Having lost my father and both in-laws to cancer (among any number of friends and colleagues) I can confidently attest to the groaning maw of emptiness that accompanies such an ignominious demise. ‘Tis true faith indeed to smile into the great oblivion, unfairly bestowed, and sing.

Well, that was dark, one might fairly say. And they’d be correct. Is there any corrective?

Indeed there is. Having one’s heaviest grief tossed into the lap of another, whose measure of personal pain could never be fully known, but whose faith, unflinching; whose love, unwavering, produces the only known antidote: hope. Grief, be gone, for (s)he who has hope, has everything.

And that hope has a name…

The bricks in our walls – chapter 2

brickwall1

Her name was Susan. She was my first “official” girl friend. I was 13. She was tall and shapely and smart with the sexiest braces I’d ever seen. Her reddish brown hair careened off her shoulders like a gentle waterfall. She, like me, was caught in that strange vortex of too-smart-to-be-cool-but-too-cool-to-be-a-nerd. It made her good company. Besides, she was as awkward as I at this whole “going steady” thing. Our conversations were peppered by silences and repeated questions, more silence, then making out. I mean, what better to fill a gaping Junior High School silence? Our romance lasted an epic five weeks.

His name was Rob. That’s where the commonalities ended. He and his family had moved from somewhere in South Dakota to Calgary, into a house a couple blocks from us. He was a rough and tumble kinda guy. I hated how he could always get me to do stuff I wouldn’t normally do. Egg houses. Give wedgies. Terrorize neighborhood pets. Pull out plants and bushes. All manner of man-boy evil. He holds the record for most days missed from any school year at our Junior High. In twelve years of public education, I skipped school, on purpose, twice. I was caught both times. Both times were with Rob. I kind of miss the silly bastard.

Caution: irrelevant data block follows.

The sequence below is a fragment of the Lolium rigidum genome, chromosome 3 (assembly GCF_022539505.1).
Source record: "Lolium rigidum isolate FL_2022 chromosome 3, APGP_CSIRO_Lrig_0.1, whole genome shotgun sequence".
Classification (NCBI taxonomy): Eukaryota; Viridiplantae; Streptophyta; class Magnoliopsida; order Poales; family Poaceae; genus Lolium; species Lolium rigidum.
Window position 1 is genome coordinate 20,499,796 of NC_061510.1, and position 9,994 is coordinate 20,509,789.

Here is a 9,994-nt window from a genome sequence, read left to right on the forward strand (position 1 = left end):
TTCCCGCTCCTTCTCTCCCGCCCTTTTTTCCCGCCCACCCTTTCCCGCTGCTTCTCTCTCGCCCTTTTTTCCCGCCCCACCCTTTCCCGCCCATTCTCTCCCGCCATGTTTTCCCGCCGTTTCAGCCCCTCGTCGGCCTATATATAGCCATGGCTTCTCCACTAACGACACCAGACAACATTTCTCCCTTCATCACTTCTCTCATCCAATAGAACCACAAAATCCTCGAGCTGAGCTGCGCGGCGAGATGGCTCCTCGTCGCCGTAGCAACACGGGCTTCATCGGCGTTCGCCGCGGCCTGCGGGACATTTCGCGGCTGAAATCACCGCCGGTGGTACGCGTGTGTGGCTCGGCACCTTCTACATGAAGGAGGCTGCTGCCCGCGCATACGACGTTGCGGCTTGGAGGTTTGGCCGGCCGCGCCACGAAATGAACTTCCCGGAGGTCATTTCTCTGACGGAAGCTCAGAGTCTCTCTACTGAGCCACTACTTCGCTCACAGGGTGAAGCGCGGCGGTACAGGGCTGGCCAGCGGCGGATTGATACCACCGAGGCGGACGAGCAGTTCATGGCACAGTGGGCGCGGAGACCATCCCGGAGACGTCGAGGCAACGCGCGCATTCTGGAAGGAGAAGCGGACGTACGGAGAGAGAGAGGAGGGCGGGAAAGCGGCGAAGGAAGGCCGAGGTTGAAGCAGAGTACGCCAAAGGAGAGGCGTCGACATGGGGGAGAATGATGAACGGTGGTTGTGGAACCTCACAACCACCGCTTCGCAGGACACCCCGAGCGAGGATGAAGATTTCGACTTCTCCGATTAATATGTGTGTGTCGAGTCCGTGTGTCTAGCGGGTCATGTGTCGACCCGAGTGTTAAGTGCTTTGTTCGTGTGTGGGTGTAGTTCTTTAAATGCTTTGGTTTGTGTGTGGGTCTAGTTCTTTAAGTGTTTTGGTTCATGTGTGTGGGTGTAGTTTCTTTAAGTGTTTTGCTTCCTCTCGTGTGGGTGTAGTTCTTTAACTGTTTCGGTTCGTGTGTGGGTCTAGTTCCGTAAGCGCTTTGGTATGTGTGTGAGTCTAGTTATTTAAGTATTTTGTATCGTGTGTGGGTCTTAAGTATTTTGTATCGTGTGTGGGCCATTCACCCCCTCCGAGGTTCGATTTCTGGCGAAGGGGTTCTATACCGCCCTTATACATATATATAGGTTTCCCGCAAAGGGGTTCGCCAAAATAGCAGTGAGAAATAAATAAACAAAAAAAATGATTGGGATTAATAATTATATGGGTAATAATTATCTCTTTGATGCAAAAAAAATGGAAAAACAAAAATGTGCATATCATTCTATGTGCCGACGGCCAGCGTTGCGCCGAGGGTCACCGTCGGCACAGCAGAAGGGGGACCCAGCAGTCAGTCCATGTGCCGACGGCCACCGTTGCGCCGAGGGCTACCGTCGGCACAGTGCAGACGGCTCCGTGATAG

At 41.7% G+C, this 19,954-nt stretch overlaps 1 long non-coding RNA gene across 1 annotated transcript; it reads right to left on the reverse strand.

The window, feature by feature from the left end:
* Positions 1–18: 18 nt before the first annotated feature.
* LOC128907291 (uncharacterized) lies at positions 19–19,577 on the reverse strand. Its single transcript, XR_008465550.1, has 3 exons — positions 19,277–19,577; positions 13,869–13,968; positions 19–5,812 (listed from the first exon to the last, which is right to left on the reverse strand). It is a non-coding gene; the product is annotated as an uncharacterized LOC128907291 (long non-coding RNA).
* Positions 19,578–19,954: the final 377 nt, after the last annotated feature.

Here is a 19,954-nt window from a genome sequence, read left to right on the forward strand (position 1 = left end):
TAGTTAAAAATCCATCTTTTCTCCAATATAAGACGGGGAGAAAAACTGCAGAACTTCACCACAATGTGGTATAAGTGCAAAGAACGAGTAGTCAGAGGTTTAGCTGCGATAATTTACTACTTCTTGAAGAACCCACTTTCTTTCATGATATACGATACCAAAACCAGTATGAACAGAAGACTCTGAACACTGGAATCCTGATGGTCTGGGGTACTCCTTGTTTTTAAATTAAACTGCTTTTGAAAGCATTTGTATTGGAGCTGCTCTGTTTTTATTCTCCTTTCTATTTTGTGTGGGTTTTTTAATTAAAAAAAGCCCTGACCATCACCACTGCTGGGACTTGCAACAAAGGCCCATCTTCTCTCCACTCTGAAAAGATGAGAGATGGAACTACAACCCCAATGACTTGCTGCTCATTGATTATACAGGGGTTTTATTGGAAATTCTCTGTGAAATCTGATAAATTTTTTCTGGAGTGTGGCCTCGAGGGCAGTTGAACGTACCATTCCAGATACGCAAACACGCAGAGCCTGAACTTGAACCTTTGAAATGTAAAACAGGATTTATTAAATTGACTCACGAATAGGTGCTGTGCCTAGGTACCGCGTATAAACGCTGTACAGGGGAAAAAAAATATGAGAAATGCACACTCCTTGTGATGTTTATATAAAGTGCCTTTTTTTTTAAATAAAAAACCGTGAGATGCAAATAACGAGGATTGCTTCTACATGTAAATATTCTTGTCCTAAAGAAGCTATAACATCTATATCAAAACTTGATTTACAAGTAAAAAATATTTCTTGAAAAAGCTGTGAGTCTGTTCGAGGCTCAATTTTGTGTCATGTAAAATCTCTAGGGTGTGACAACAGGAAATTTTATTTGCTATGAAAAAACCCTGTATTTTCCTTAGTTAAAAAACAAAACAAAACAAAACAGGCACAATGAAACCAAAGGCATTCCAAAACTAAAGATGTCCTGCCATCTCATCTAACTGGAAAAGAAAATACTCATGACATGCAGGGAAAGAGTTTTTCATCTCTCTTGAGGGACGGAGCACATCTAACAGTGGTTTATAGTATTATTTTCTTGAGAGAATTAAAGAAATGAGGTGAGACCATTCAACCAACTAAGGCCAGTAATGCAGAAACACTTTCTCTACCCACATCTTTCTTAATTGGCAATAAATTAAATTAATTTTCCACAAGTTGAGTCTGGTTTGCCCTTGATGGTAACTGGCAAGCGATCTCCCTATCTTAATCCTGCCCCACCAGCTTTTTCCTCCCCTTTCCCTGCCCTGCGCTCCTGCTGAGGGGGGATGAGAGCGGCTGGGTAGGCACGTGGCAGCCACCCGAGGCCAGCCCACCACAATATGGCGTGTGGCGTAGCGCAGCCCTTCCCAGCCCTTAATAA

It was my first practice with the Beaumont Pipe Band in Calgary. I saw her from across the gymnasium among a crowd of her peers. Her blue-green eyes could have split atoms and her gentle curves, spiky blond hair, and pointy, Joe Jackson shoes (it was 1982) settled that this was a girl to know. I guess I had been staring a little too long and she looked up and saw me. A gleaming smile framed in blood red lipstick against her pale, white skin sealed the deal. I was smitten. We knew then we’d be close. Close enough that, four years later, we were engaged and poised to send out our wedding invitations.

We didn’t. Her name was Vanessa. She died of bone cancer in 1992.

I always thought he had the coolest name. Lazarus Cornelius was East Indian. He was a dapper ladies man and an amazing guitarist. We were friends at College where we sought to study both of the former along with regular classes we stuffed in the cracks of our busy social calendars. He came from numerous generations of pastors from Mussoorie in the northern Indian province of Uttarakhand. Even though he was thoroughly Canadianized (meaning primarily he was a hockey fan, knew the lingo, cared little for politics and bitched about Americans) I thought it cool to have an Indian friend. It made me feel…cosmopolitan and a little chic.

And when you lived in a cow town like Calgary, that was saying something.

 

 

Picture found here

One Stop Shop Blog Hop

robertrife:

If you’d like, come join me on my other blog for a fun game of global “blog hop.”

Originally posted on Rob's Lit-Bits:

So, this is part of a fun blogger’s initiative called a “Blog Hop.” Here’s how it works. I was invited by writer/poet friend, Lesley-Anne Evans, to join what amounts to a writer’s pyramid scheme. The rules of the game? Tag three other bloggers, all of whom will answer four questions about writing and the writing process. We post two weeks after the previous crew. Therefore, every two weeks, the number of bloggers posting grows exponentially!